Thursday, June 30, 2005

In Re: David Souter's House

The liberty wing of the Internet is incandescent with reports that a developer in California plans to file an application with Supreme Court Justice David Souter’s hometown to seize his house to be converted into what he contends is a much more valuable use, a hotel and museum devoted to the disappearance of American freedom. (A Google search with Justice Souter’s street address, which I choose not to repeat here, already yields over 5200 hits, fewer than 72 hours after the proposal was announced.) Making it all the more delicious is that the proposal relies heavily on the tortured reasoning of Kelo et al. v. New London, to which Justice Souter attached his name.

There are several things to think about here. The Manchester Union Leader has a story that depicts the effort as a warm and fuzzy piece of Americana, fun for the media for a few days but unlikely to come to much. The quotes about the affair in the article and elsewhere are revealing. One resident indicates that to take his home in particular would be a disaster, arguing that "It's a horrible idea. That's a very historic part of Weare." The Boston Herald has a New Hampshire state legislator saying that “Justice Souter's property will be protected by the good sense of New Hampshire townspeople.” Undoubtedly the residents of New London now soon to be displaced from their homes wish they had similar guardian angels.

Making it more interesting is that the property-tax assessment of Justice Souter’s home is apparently only $100,000. This seems like a relatively low value for a home in the red-hot real estate market of New England. The MSN House and Home site allows the comparison of various aspects of towns and cities all around the country. While there is no listing for Justice Souter’s bucolic burg of Weare, the town of Peterborough in the same county has an average home value of $163,900, with appreciation last year of 8.96%.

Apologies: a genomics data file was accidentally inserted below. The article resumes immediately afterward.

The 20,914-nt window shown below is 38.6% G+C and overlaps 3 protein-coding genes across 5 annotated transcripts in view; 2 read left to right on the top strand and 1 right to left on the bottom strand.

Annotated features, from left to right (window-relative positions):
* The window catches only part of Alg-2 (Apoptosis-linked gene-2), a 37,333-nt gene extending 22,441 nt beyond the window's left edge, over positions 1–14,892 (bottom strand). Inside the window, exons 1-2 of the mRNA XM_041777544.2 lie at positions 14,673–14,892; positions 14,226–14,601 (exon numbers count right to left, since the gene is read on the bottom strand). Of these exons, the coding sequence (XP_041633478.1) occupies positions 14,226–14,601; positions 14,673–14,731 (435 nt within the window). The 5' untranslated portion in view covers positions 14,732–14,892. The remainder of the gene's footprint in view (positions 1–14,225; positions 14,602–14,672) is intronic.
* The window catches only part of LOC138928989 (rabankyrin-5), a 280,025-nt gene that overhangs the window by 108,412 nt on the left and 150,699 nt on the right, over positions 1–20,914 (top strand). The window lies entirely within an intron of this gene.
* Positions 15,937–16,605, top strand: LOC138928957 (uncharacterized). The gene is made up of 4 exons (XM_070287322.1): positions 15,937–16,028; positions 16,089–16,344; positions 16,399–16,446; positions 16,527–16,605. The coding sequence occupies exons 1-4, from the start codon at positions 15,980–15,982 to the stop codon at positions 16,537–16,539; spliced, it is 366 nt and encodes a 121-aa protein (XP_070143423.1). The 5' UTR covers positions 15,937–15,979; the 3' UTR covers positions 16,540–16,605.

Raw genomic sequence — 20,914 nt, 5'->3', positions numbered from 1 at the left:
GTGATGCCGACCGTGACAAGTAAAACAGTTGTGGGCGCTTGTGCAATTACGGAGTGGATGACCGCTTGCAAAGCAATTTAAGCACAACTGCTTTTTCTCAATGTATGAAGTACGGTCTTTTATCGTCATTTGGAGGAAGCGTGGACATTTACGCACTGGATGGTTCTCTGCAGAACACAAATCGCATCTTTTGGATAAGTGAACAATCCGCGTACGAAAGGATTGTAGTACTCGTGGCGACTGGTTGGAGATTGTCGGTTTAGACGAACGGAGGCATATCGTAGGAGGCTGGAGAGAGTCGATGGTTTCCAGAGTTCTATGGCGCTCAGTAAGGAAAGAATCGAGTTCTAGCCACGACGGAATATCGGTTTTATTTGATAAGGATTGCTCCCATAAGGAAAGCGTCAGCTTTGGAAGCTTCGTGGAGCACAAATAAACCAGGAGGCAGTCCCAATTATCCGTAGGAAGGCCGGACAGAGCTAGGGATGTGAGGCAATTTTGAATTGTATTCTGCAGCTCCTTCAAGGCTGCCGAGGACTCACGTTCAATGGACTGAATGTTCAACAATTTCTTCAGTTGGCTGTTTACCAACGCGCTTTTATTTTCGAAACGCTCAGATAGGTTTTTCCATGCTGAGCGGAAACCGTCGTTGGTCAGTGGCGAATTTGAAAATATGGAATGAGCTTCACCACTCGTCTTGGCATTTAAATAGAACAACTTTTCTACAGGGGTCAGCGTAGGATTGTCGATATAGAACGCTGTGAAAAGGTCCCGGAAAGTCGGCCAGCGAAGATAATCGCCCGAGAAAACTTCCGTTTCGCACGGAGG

Why such a low assessment? There are several possibilities. The first is that the assessment is an honest one. The Concord, NH Monitor has a picture of the home, and frankly from the photo it does seem a bit of a dump. But given the nature of New Hampshire home prices generally, this seems to be an implausible explanation by itself. Perhaps Justice Souter’s influence keeps his assessment down, although in such a small town that too may be unlikely. Perhaps as a well-educated and well-connected attorney he is highly skilled at getting low assessments, which is quite a game in itself. Or perhaps he has friends looking out for the eccentric local who made good.

But none of those latter reasons inspire confidence. Save the Souter-lives-in-a-hole explanation, they all suggest that the assessment process is some mix of corrupt and arbitrary. People who can game the system get low assessments, people who can’t, don’t.

And that is revealing of the entire problem with Kelo, and with the expansion of eminent domain generally. We can’t tell, despite Justice Stevens’ optimism, whether the process is driven by the public good or is fundamentally corrupt. The increased freedom of action given to authorities to pick their own reasons for seizing (and assessing) property gives the opportunity for the government to reward its supporters and punish those who don’t support it in sufficient degree. Even if the decision is taken properly, there is no way we can know that, and certainly no reason to assume that everything is in order. It looks like the well-connected are protected, and the lumpen citizenry must simply sit there and take it. That local officials react so skeptically to a proposal to turn Justice Souter’s reasoning on the property most dear to him cannot help but reinforce this notion. When it is his house, the system works. When it is the homes of anonymous people without benefit of Justice Souter’s reputation and influence in New London, or in Freeport, TX or in Palmdale, CA, things turn out differently. Yet Kelo is predicated on trusting that any seizure that comes through the legal process must be deferred to. As with any action that increases the government’s power to act capriciously, this is a recipe for increasing skepticism by the citizenry about the hidden corruption of their government, whether it exists or not. A process built on such contradictions generally ends badly.


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